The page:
Considering much of our lives will be impacted by stress, both temporary and chronic, we need to attend to our stress-rest balance. Getting quality sleep is one important way to fulfill rest requirements. Vacations are another.

Managing Chronic Stress with Vacations

Chronic stress isn’t necessarily the most intense stress, but because it’s ongoing, its effects can compound over time. Therefore, you’d be wise to take advantage of opportunities like vacations to break the continuity of stress associated with busy schedules, deadlines, and overlapping demands of time, money, work, and social responsibilities.

Traditional vacations—the sort where you leave home for several days—are quite literally good for you. A long term follow-up study found that individuals who vacationed an average of more than 21 days per year had 10-15% lower likelihood of dying over the next 30 years. Unfortunately, adults in the U.S. average only one or two vacations each year totaling 10 days or less. If your job gives you more vacation days, do your best to take them!

Vacation Microstructures for When You Can’t Get Away

Given that we can’t always go on multi-day trips to break the cycle of chronic stress, it’s necessary to find other ways. Interestingly, vacations have structure, and we can use the elements of this structure (microstructures) to help decrease stress in our everyday lives. The goal is to make a habit of dedicating a portion of your day-to-day activities that promote and support rest from daily stressors. Such activities can include mindfulness or meditation practices, leisurely physical activity, socialization, and nature-based recreation

Don’t Forgo “Good Stress” + Necessary Recovery

Stress is inevitable, but it’s not all bad. We know that uninterrupted chronic stress is not healthy and certainly not optimal for longevity. Yet, data suggest that many short-term exposures to stress, followed by adequate recovery, can improve resilience and longevity. The scientific term for this process is hormesis. Examples of hormetic stressors include exercise, cold exposure, fasting, and even hypergravity, all of which challenge or stress your body but can be turned on and off strategically to allow for rest.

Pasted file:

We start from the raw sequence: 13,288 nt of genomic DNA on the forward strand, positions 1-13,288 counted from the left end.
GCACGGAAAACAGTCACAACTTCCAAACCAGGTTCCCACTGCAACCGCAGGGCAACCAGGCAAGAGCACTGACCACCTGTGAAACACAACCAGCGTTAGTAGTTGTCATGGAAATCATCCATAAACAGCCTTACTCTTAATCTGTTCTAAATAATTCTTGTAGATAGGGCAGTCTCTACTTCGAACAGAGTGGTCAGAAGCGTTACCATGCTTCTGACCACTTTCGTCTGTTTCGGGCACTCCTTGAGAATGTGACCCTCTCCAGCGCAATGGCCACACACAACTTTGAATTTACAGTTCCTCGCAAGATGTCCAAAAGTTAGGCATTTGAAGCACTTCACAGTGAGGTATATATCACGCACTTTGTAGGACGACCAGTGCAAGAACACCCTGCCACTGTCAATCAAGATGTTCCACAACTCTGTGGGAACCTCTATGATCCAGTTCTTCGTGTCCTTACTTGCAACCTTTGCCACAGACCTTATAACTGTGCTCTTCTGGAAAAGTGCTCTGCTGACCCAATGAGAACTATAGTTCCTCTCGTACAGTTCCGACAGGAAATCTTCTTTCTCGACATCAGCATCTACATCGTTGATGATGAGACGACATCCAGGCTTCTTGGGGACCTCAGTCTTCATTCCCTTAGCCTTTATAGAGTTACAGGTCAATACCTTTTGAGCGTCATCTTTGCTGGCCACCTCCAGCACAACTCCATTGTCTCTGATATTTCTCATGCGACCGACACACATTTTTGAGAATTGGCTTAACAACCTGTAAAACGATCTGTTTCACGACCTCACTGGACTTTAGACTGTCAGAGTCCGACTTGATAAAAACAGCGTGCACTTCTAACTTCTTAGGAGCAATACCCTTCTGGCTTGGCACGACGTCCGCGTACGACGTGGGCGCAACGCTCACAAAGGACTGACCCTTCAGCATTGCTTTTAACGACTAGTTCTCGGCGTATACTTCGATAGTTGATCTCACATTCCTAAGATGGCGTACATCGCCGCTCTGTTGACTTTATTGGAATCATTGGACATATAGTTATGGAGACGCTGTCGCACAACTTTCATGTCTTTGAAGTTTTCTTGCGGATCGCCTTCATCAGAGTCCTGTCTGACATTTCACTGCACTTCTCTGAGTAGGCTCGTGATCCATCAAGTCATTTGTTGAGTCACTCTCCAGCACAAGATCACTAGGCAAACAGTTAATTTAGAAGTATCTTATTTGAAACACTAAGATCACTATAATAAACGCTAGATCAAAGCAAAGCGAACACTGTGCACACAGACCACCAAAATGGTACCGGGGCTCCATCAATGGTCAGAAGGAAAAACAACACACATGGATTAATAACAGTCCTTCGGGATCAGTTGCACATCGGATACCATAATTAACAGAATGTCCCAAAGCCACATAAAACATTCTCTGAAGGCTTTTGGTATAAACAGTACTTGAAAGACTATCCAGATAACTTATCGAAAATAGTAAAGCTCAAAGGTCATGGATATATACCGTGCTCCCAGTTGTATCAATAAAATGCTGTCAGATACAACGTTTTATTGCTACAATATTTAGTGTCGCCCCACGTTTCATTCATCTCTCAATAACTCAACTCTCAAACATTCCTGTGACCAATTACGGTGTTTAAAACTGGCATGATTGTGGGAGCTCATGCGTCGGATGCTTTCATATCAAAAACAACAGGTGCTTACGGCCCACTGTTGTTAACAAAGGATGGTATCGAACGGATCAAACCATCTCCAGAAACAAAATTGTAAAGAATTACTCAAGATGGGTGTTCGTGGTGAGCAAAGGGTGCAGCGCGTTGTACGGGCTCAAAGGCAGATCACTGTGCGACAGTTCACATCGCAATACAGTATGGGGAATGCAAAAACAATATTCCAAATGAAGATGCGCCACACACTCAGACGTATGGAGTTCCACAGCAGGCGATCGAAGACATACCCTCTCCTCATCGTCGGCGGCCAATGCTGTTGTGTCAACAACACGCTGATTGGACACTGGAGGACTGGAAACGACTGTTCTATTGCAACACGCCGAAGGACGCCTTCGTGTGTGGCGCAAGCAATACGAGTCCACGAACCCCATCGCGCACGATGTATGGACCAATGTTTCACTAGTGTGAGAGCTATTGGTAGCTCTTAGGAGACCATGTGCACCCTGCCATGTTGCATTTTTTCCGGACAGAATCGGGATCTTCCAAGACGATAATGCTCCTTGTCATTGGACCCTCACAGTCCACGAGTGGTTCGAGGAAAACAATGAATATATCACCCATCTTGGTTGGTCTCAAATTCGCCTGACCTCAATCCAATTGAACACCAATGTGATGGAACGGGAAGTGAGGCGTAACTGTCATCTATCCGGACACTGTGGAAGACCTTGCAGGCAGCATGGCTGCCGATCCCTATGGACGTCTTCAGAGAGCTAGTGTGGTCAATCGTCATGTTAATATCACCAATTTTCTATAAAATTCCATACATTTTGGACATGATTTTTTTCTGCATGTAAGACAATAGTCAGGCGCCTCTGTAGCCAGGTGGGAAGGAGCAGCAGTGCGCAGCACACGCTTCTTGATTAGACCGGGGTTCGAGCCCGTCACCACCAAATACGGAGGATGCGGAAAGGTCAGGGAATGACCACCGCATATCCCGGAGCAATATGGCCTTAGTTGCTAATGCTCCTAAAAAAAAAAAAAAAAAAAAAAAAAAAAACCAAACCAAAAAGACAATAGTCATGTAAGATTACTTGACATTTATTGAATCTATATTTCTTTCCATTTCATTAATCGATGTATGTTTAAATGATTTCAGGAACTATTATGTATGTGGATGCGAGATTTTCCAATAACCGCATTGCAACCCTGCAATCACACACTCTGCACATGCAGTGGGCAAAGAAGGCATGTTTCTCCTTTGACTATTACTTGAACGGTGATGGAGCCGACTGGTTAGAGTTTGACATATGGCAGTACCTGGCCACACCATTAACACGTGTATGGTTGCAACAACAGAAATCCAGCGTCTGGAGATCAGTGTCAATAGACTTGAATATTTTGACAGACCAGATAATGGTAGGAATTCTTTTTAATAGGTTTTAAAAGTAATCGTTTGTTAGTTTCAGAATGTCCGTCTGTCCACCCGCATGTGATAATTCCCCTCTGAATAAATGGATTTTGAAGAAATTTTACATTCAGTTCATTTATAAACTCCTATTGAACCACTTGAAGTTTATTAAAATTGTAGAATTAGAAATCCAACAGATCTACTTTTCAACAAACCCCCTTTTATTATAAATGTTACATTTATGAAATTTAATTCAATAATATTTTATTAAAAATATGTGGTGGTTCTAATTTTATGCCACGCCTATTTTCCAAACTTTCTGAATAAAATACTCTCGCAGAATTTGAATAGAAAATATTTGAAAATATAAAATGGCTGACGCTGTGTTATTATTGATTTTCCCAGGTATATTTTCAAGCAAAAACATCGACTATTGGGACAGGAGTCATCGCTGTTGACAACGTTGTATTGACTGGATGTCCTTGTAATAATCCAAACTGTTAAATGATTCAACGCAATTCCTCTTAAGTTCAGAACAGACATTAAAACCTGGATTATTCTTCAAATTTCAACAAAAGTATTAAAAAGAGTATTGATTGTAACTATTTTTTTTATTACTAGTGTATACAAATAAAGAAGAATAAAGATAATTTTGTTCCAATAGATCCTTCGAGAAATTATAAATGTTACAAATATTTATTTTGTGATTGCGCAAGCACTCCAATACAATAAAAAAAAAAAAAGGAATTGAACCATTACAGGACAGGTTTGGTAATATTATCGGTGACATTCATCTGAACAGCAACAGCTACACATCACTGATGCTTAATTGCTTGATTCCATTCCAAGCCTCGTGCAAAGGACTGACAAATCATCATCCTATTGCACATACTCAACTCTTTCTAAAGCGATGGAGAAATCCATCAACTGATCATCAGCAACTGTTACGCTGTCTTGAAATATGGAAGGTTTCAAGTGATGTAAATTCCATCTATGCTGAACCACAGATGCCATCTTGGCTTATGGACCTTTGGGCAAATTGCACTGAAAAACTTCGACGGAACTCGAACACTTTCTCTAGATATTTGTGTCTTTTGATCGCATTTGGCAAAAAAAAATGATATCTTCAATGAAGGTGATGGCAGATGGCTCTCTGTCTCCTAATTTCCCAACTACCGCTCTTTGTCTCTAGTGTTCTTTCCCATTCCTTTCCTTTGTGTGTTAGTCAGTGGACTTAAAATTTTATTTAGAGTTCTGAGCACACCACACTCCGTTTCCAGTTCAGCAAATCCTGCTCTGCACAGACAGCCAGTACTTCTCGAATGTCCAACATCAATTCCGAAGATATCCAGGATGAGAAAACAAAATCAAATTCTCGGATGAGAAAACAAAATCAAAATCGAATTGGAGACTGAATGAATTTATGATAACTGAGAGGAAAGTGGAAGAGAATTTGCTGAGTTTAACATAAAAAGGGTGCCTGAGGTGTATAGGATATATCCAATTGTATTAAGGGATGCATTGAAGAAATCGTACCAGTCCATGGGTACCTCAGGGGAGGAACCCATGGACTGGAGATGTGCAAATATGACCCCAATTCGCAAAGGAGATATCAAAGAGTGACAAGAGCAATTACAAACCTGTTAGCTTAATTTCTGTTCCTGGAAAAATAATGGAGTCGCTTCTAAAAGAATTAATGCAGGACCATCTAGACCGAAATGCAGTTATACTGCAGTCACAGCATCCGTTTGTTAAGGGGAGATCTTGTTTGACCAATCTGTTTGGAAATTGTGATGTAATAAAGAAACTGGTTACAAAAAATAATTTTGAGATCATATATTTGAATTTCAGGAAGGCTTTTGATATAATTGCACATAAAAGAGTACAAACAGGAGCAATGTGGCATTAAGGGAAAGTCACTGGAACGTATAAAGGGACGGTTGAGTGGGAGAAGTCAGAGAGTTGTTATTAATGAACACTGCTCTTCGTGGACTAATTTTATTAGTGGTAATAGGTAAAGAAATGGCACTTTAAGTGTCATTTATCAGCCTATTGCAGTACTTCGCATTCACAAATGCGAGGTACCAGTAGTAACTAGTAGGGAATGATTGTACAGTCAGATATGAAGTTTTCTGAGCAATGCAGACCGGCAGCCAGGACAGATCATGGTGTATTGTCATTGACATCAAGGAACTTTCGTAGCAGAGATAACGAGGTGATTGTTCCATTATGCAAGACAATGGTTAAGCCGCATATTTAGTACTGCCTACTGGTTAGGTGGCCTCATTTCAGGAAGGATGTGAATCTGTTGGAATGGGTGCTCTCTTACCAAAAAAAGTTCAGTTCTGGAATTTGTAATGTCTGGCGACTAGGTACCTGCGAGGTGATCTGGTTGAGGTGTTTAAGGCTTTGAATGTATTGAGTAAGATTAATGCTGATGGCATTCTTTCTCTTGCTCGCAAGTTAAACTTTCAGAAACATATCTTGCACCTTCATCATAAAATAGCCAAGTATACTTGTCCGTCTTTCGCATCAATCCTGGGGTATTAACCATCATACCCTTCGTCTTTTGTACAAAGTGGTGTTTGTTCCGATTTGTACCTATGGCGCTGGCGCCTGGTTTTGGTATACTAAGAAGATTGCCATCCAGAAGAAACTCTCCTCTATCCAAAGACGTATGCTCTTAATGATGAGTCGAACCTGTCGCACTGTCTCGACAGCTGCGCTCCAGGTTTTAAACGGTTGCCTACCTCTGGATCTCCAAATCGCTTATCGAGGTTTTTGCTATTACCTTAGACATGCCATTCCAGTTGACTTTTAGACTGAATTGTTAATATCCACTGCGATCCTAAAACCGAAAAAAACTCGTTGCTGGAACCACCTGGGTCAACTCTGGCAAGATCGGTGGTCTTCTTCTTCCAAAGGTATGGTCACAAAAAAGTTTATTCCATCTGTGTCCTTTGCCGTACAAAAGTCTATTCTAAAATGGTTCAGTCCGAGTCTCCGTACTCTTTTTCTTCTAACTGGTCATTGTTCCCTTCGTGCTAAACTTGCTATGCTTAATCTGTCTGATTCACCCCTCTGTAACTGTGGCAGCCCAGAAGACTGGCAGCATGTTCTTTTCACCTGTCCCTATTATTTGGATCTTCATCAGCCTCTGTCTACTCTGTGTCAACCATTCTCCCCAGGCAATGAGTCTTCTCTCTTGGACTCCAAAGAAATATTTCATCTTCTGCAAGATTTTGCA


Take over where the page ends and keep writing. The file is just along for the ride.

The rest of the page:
The key to making hormesis work is to balance the stressor with appropriate rest. Whether your goal is to run a marathon or be a supercentenarian, rest and recovery are crucial for your body to rebuild what the stress broke down—and to rebuild it stronger. Consider the marathon example: If you decide to run a marathon in six months, you’ll need to spend that time gradually running more miles until you can complete the full 26.2 on the day of your race. However, if you spend the time leading up to the race focusing exclusively on training, i.e., neglecting essential components of recovery like nutrition, sleep, and just plain rest, you risk missing your target due to illness, injury, or overtraining syndrome. Likewise, if your goal is peak longevity but you forgo vacations in lieu of constant work, you again run the risk of missing your target. You must balance stress, which produces improvement signals, with rest, which allows space for improvement processes to occur.

Ultimately, if we’re going to maximize our longevity, we need regular reprieves from the chronic stressors in our lives. Vacations are a great way to do this. And while week-long trips to snow-capped mountains or sunny beaches are fun, daily vacation microstructures can go a long way towards reducing stress, improving rest, and helping us recover so we’re ready to take on whatever might happen next.


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Rich LaFountain, PhD
Posted in Health & Science